Bill Bass, founder of the Forensic Anthropology Center and the outdoor Anthropological Research Facility known as the Body Farm, received a new recognition on Thursday: the Strong Hall atrium will now bear his name.
Bill Bass, renowned forensic anthropologist and founder of the Forensic Anthropology Center, will talk about his work on the “Zoo Man” Huskey murders of the 1990s at 7:00 p.m. Thursday, March 31, at the McClung Museum.
Give fifteen Knox County high school students a hip bone and they can tell you if the person it belongs to was male, female, young, middle-aged, or old.
WBIR-TV anchor Abby Ham conducts an in-depth interview with Professor Emeritus of Forensic Anthropology Bill Bass, best known for founding the Forensic Anthropology Center (also known as the “Body Farm”). Bass has written seven books and performed numerous breakthroughs in forensic anthropology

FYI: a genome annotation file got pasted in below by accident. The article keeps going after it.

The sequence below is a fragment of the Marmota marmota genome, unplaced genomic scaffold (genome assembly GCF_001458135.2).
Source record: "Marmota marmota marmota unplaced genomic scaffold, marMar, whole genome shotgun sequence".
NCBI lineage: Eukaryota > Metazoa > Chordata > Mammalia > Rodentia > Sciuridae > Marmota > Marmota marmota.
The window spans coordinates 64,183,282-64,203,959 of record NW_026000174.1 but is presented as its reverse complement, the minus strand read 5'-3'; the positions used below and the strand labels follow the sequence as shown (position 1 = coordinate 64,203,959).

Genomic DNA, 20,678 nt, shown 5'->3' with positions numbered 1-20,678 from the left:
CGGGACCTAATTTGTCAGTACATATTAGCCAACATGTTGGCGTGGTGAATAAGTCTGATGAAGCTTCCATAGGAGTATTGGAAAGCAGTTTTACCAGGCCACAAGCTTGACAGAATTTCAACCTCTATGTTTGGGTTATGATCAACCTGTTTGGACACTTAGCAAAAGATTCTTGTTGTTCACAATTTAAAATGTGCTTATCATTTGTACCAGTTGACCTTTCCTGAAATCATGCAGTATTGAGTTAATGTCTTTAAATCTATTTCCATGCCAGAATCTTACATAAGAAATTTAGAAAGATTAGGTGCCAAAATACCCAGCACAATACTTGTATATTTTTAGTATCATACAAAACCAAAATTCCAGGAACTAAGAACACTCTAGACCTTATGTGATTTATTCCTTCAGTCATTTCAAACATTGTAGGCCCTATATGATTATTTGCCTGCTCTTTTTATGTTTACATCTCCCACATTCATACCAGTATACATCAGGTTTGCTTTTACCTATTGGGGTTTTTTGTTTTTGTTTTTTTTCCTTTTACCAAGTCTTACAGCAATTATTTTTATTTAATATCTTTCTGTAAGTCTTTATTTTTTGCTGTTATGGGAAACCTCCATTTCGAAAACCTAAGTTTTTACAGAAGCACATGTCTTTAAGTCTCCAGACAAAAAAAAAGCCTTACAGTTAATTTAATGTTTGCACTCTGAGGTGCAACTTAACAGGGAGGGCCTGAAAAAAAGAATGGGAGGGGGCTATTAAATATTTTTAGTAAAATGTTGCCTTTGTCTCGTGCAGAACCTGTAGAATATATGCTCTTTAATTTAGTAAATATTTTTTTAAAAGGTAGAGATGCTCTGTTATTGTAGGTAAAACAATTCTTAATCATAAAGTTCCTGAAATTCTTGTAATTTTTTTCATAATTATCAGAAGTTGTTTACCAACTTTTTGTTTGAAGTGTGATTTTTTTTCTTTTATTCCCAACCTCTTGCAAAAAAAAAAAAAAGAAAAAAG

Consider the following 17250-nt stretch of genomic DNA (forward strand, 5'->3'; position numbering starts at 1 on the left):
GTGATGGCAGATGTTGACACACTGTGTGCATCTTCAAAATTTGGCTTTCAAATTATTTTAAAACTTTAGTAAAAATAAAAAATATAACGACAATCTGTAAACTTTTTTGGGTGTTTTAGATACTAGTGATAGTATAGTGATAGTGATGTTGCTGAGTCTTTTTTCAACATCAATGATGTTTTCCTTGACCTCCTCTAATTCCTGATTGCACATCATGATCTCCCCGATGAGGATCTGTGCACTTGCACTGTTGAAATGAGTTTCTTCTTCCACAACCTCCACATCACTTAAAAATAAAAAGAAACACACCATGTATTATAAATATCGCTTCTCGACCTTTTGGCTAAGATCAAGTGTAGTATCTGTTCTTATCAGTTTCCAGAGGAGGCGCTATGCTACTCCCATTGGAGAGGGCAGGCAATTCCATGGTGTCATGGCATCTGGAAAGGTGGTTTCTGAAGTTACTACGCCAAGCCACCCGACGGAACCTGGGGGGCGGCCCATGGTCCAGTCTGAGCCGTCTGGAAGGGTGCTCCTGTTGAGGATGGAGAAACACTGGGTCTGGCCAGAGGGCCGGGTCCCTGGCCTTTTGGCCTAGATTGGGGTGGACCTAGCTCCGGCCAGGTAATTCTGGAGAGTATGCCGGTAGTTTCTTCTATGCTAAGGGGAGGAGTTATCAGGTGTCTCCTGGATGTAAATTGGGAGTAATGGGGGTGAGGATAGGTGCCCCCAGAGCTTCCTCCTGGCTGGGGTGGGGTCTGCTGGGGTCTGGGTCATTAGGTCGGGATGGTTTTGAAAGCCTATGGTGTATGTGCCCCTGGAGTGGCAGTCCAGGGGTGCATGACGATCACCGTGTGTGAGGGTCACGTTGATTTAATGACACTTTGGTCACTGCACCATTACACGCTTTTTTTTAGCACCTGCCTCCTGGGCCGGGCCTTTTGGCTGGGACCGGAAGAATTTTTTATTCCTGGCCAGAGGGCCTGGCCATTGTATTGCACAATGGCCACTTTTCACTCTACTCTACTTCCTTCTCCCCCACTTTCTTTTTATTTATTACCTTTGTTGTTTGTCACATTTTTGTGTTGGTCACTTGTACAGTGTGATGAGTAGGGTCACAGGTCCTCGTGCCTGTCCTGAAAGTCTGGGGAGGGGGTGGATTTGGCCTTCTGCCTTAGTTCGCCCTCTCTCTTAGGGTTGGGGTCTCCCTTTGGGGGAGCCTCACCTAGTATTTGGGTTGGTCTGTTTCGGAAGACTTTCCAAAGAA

The Center for Educational Leadership is recognizing five individuals for contributing significantly to education through innovative work, leadership, learning, and service. The Prometheus Leadership Medal recipients are forensic anthropologist William Bass, vice provost Sarah Gardial, architect Hansjörg Göritz, President Emeritus Joe Johnson, and Lady Vols Head Coach Emeritus Pat Summitt.
The University of Tennessee, Knoxville, dedicated the new William M. Bass Forensic Anthropology Building Tuesday in a ceremony that celebrated the achievements of the world-renowned forensic anthropologist. UT Chancellor Jimmy G. Cheek also announced Bass’s recent commitment to give his papers to the UT Libraries.
A news team from KOMO 4 TV in Seattle, Washington, recently visited UT Knoxville’s Anthropological Research Facility, also known as the ‘Body Farm.’ The team spoke with forensic anthropologist and professor emeritus William Bass and assistant coordinator Rebecca Taylor about the unique educational experience the facility offers to students.